As a former articles editor at one of these top journals, I would confidently say saying that at least by the time an article has an offer from a top 20-or-so journal (putting aside for now that this is pretty subjective — let's just say someplace that gets our attention) and the expedite request comes in, any pretensions of a blind review process go out the window. Often expedited articles need a decision on a remarkably short deadline (e.g. Columbia and NYU regularly give one-hour exploding offers, but which are sometimes negotiable, and UVA regularly gives 24 hour offers), and even when there isn't a formal deadline, it's still likely to be snatched up very quickly by a Harvard or Yale or Stanford so we need to make a very quick decision anyway — and when we have to make such an important decision on so short a deadline, the author's identity is too valuable a proxy to ignore. This is especially true for ambitious, large-scale pieces that we'd normally hold for more discussion or for a faculty review to make sure they're sound; established authors get much more leeway to do things like completely re-envision an entire field of law, in part because they're more qualified to do so and in part because readers are more likely to take them seriously rather than dismiss it as some crackpot trying to argue something outrageous.
Moreover, even when we make our best efforts to do blind review on as many pieces as possible, the lower-tier journals which are expediting them up generally do NOT use blind review, so the pieces where we're on a short deadline and really taking author identity into account tend to be those same articles where the author is a known name, so to speak. Even if we don't take author identity into account directly, it still has a tremendous influence over what articles work their way up the ranks to us, and thus over which articles get our serious attention.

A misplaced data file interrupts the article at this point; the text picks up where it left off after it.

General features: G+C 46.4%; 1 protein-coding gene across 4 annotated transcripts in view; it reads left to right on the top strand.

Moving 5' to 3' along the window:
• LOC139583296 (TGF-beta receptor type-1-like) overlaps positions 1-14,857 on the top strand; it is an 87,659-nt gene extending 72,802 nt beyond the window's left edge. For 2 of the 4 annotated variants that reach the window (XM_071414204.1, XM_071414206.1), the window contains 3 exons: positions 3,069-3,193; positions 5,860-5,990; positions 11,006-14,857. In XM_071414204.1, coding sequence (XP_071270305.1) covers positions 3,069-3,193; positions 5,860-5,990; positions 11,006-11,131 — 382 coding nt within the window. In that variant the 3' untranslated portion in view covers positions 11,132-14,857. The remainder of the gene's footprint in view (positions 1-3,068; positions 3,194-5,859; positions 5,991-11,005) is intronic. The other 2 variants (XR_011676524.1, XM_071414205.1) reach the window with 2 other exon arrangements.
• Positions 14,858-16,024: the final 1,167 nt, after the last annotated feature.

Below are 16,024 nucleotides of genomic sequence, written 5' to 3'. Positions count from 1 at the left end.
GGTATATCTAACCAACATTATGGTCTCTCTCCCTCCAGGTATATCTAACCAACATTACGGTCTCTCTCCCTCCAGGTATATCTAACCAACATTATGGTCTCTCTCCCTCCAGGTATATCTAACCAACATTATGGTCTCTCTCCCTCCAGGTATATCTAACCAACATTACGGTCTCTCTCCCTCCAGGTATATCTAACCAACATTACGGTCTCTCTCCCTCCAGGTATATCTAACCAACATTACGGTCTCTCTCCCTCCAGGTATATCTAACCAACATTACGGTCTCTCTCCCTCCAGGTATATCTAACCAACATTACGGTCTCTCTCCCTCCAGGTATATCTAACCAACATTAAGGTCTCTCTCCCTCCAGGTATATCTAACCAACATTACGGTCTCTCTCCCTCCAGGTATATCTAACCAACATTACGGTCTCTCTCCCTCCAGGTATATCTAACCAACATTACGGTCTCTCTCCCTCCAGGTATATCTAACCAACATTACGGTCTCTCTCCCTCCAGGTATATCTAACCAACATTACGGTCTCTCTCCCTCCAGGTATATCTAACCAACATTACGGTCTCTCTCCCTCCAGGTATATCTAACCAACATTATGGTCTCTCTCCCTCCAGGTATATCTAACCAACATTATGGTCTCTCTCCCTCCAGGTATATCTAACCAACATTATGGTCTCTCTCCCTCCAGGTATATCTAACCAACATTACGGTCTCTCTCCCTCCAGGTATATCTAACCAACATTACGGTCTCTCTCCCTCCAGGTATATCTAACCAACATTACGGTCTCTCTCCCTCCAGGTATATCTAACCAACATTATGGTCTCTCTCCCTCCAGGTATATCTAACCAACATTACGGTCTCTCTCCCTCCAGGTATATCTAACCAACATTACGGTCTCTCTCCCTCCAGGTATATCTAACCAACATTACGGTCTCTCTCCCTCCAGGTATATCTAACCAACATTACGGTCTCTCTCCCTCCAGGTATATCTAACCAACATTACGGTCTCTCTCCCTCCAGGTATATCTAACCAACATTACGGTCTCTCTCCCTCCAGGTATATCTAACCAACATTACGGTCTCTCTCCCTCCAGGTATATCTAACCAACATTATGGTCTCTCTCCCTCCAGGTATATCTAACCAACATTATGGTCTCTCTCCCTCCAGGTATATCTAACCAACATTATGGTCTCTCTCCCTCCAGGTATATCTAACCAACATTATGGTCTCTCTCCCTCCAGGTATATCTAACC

It doesn't help that many authors do everything possible to thwart our blind review process — sometimes inadvertently, but I'm convinced sometimes very much intentionally. Something like 99.5% of the articles we get refuse to put author identifying information on a separate cover page and instead prominently display the author's name, school affiliation, and an asterisk footnote bragging about various other credentials accomplishments and giving shout-outs to all the other big names they can to thank them for "helpful advice." Even if we then try to edit these out, a significant number of authors not only try to cite their past articles as much as possible throughout the article, but do so in a way that makes it as clear as possible that this author is the same one that wrote those articles — the result being that it's very difficult to find and redact all of those references, especially when we often have hundreds of submissions a week. Perhaps this is just an unintentional byproduct of authors trying to increase the citation count of their past articles, but the patterns I see in authors going out of their way to do this in a self-identifying way and in big-name authors doing this more often led me to often think it was an intentional attempt to thwart blind review.